As communications professionals, we’ve seen a lot of changes in how people exchange information, moving from manual to digital. Certainly digital communications creates efficiencies, but does our new reliance on technology put the “art” of communication at risk? When we share snippets of texts as short and efficient as possible instead of looking someone in the eyes and taking cues from tone and body language, what are we losing?
Martha Stewart’s Living magazine recently published a piece titled “Is Handwriting Becoming Extinct?” According to this article, written by Joanne Chen, preliminary evidence suggests that writing with a keyboard doesn’t engage your brain the way writing with pen and paper does; it’s more detached and abstract. “We’re in a rush to digitize everything, as if fast and efficient are always positive things,” says Anne Mangen, a postdoctoral fellow at Oslo and Akershus University in Norway, who has written extensively on handwriting and the brain. “It’s worrisome that there’s not enough awareness to how movement can affect the mind”-whether it’s wielding a pen or thumbing through papers.
The article goes on to state studies that were done showing both preschoolers and adults learning a foreign alphabet retained more-and for a longer period of time-when they learned by writing rather than a computer. Of course, they have long suggested that writing by hand-notes, diaries, lists-is helpful to those with memory loss. As Thierry Olive, a research scientist at the National Center for Scientific Research, in Paris, explains, handwriting involves more movement than typing. “Handwriting is a visual-spatial activity,” says Olive, which might explain why you remember appointments better when you pen them on a calendar than when you type them into a smartphone.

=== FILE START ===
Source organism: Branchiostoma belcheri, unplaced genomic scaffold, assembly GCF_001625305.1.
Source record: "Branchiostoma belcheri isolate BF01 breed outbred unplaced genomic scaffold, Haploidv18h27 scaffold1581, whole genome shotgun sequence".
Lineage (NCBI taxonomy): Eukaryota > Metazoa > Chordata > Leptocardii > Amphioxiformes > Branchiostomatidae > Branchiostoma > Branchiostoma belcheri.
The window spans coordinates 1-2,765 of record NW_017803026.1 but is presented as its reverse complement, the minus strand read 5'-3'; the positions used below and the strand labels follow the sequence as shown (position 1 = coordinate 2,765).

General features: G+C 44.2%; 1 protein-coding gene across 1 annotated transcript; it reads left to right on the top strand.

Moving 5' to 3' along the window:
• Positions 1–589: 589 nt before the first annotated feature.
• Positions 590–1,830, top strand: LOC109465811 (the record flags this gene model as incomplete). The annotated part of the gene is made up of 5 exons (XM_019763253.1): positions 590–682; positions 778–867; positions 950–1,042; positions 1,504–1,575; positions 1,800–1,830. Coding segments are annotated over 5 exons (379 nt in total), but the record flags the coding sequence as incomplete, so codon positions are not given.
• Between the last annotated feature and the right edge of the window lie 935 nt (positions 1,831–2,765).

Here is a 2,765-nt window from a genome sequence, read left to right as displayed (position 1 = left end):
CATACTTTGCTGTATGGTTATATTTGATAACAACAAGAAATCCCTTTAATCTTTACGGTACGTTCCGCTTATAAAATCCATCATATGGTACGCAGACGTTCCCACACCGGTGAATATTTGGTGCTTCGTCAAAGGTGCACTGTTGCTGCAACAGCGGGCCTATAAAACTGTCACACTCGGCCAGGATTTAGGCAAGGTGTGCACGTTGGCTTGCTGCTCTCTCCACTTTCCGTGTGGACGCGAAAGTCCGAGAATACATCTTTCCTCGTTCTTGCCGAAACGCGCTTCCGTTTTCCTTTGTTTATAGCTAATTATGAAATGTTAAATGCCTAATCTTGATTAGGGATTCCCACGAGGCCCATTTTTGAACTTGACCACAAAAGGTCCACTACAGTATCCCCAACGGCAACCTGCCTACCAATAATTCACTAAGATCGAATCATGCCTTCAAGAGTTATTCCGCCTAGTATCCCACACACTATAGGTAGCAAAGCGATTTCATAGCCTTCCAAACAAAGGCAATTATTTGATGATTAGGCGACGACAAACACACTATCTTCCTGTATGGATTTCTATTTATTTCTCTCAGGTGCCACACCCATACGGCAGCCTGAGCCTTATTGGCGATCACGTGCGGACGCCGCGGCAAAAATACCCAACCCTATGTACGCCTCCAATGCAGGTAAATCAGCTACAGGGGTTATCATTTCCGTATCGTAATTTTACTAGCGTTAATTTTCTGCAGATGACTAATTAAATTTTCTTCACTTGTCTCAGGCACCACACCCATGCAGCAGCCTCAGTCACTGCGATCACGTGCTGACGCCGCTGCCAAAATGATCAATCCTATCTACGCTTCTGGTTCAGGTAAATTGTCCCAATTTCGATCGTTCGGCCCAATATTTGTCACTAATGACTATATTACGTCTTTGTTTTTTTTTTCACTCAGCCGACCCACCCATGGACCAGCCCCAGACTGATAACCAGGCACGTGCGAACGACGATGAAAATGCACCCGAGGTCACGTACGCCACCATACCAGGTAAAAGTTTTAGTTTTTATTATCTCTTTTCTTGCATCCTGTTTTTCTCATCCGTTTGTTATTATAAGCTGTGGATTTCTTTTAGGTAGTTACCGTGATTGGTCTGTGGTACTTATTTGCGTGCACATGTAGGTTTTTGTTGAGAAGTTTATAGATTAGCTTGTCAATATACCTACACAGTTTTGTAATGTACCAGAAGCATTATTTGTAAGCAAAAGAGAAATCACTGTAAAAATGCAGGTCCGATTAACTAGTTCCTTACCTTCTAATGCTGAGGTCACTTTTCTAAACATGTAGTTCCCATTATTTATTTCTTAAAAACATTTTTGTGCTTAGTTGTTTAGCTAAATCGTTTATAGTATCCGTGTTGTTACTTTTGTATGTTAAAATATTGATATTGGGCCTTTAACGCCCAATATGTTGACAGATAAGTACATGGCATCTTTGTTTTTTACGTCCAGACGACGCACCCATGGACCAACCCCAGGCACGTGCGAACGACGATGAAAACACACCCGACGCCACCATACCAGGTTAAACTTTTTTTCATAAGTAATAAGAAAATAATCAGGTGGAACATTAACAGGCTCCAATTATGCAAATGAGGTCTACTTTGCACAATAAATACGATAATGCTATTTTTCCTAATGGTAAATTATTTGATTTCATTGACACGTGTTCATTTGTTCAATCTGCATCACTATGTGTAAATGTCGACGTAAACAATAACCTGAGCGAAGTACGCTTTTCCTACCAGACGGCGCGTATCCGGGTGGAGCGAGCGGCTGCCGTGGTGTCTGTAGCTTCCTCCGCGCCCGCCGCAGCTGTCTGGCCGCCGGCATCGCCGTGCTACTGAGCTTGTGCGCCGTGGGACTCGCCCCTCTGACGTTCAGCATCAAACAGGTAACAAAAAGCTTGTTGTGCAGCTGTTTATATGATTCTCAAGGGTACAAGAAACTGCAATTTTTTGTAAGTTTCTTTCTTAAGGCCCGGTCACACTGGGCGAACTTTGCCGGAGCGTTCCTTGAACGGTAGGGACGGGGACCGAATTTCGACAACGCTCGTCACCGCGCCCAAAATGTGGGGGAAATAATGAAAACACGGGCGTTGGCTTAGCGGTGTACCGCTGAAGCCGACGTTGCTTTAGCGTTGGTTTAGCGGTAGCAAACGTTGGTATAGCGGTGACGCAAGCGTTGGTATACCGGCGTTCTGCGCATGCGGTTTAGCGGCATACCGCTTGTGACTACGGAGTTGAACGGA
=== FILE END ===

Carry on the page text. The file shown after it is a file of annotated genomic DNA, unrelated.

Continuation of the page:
It goes on to say, “Given the flourishes and filigrees of penmanship, it stands to reason that handwriting can foster creativity. Or it may simply be that handwriting, more than typing, requires us to engage in activities that promote creativity-like slowing down and reflecting-which are worthwhile whether you’re mapping out a thank-you note, a novel, or a sales presentation. ‘Writing, in a creative sense, is a deep thought process that requires consideration and time,’ says Ronald Kellogg, a psychology professor at Saint Louis University and author of The Psychology of Writing (Oxford University Press).”
While none of us will be giving away our computers or smartphones anytime soon, knowing that “old school” handwriting helps our memory as well as it makes us more creative, well, that’s enough of a reason to do it more often.